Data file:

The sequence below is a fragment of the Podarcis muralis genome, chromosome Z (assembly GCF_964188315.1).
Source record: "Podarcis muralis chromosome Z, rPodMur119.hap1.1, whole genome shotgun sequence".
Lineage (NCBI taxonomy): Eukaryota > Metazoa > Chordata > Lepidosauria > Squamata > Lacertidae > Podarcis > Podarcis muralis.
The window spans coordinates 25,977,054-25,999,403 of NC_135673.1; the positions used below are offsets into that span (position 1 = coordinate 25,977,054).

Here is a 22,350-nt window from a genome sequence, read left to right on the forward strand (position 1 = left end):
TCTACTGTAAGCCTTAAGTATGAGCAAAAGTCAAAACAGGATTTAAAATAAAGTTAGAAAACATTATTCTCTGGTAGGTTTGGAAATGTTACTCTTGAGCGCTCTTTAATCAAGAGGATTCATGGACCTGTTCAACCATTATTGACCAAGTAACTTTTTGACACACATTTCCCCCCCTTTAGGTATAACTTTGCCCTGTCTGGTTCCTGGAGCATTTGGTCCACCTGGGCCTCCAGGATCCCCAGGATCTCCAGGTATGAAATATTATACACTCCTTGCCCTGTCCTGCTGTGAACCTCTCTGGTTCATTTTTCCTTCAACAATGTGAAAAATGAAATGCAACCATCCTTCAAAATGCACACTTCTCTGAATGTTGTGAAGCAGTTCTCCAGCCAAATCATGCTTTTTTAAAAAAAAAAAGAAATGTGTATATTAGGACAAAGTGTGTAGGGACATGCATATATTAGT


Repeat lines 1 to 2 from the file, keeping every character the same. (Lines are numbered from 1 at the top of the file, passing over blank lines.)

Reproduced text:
The sequence below is a fragment of the Podarcis muralis genome, chromosome Z (assembly GCF_964188315.1).
Source record: "Podarcis muralis chromosome Z, rPodMur119.hap1.1, whole genome shotgun sequence".